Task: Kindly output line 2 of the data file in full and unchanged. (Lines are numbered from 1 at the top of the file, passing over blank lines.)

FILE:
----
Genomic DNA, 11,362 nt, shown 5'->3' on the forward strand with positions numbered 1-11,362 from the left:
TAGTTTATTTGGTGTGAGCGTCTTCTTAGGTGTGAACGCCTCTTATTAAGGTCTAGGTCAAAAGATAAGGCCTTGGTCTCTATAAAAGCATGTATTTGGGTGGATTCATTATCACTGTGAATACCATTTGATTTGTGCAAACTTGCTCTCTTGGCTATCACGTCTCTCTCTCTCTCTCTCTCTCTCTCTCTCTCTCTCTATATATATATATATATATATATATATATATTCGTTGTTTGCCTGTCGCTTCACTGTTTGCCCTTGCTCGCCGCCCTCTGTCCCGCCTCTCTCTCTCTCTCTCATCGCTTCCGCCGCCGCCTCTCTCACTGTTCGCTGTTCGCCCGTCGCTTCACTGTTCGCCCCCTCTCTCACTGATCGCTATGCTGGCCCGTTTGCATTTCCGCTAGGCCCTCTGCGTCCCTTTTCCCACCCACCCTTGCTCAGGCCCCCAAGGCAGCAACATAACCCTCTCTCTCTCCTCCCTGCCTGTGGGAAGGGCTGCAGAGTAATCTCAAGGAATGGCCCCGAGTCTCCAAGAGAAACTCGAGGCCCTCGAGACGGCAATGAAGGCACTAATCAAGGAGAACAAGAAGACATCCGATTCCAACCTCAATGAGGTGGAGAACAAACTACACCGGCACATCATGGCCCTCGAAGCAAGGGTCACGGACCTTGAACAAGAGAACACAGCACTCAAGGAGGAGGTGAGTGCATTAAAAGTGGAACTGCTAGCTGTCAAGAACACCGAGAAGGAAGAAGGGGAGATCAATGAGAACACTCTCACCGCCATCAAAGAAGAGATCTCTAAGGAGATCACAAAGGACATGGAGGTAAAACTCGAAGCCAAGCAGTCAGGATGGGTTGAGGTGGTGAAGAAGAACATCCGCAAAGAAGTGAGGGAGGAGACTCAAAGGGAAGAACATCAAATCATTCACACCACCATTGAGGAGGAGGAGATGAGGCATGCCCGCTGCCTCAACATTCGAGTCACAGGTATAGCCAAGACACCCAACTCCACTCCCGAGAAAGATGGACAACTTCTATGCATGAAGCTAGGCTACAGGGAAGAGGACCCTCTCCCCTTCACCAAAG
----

TAGTTTATTTGGTGTGAGCGTCTTCTTAGGTGTGAACGCCTCTTATTAAGGTCTAGGTCAAAAGATAAGGCCTTGGTCTCTATAAAAGCATGTATTTGGGTGGATTCATTATCACTGTGAATACCATTTGATTTGTGCAAACTTGCTCTCTTGGCTATCACGTCTCTCTCTCTCTCTCTCTCTCTCTCTCTCTCTCTCTATATATATATATATATATATATATATATATTCGTTGTTTGCCTGTCGCTTCACTGTTTGCCCTTGCTCGCCGCCCTCTGTCCCGCCTCTCTCTCTCTCTCTCATCGCTTCCGCCGCCGCCTCTCTCACTGTTCGCTGTTCGCCCGTCGCTTCACTGTTCGCCCCCTCTCTCACTGATCGCTATGCTGGCCCGTTTGCATTTCCGCTAGGCCCTCTGCGTCCCTTTTCCCACCCACCCTTGCTCAGGCCCCCAAGGCAGCAACATAACCCTCTCTCTCTCCTCCCTGCCTGTGGGAAGGGCTGCAGAGTAATCTCAAGGAATGGCCCCGAGTCTCCAAGAGAAACTCGAGGCCCTCGAGACGGCAATGAAGGCACTAATCAAGGAGAACAAGAAGACATCCGATTCCAACCTCAATGAGGTGGAGAACAAACTACACCGGCACATCATGGCCCTCGAAGCAAGGGTCACGGACCTTGAACAAGAGAACACAGCACTCAAGGAGGAGGTGAGTGCATTAAAAGTGGAACTGCTAGCTGTCAAGAACACCGAGAAGGAAGAAGGGGAGATCAATGAGAACACTCTCACCGCCATCAAAGAAGAGATCTCTAAGGAGATCACAAAGGACATGGAGGTAAAACTCGAAGCCAAGCAGTCAGGATGGGTTGAGGTGGTGAAGAAGAACATCCGCAAAGAAGTGAGGGAGGAGACTCAAAGGGAAGAACATCAAATCATTCACACCACCATTGAGGAGGAGGAGATGAGGCATGCCCGCTGCCTCAACATTCGAGTCACAGGTATAGCCAAGACACCCAACTCCACTCCCGAGAAAGATGGACAACTTCTATGCATGAAGCTAGGCTACAGGGAAGAGGACCCTCTCCCCTTCACCAAAG